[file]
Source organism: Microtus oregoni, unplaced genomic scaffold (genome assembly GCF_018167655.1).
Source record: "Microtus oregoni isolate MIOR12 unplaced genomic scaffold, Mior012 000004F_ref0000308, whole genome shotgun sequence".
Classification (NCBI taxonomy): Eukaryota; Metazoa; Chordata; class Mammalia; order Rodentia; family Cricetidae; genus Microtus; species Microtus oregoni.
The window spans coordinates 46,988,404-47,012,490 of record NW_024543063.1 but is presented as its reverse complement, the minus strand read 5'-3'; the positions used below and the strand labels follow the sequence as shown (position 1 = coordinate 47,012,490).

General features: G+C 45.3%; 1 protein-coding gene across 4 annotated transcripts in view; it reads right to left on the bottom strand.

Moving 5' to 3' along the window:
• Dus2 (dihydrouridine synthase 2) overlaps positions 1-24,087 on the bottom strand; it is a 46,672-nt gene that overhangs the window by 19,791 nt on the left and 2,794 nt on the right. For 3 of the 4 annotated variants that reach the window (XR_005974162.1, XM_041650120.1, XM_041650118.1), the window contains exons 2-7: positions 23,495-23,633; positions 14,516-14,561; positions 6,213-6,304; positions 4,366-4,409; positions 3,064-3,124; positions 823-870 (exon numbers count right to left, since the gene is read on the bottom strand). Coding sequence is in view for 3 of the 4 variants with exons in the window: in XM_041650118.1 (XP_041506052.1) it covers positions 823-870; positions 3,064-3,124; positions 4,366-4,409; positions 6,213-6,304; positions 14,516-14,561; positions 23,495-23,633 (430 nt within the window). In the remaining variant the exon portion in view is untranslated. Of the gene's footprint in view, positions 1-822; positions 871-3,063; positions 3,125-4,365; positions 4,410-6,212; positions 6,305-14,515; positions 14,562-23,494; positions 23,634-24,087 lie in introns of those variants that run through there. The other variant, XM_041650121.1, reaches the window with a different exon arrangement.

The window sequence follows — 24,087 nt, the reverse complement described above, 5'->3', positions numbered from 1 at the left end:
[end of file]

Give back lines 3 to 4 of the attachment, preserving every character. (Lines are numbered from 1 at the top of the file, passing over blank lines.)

Classification (NCBI taxonomy): Eukaryota; Metazoa; Chordata; class Mammalia; order Rodentia; family Cricetidae; genus Microtus; species Microtus oregoni.
The window spans coordinates 46,988,404-47,012,490 of record NW_024543063.1 but is presented as its reverse complement, the minus strand read 5'-3'; the positions used below and the strand labels follow the sequence as shown (position 1 = coordinate 47,012,490).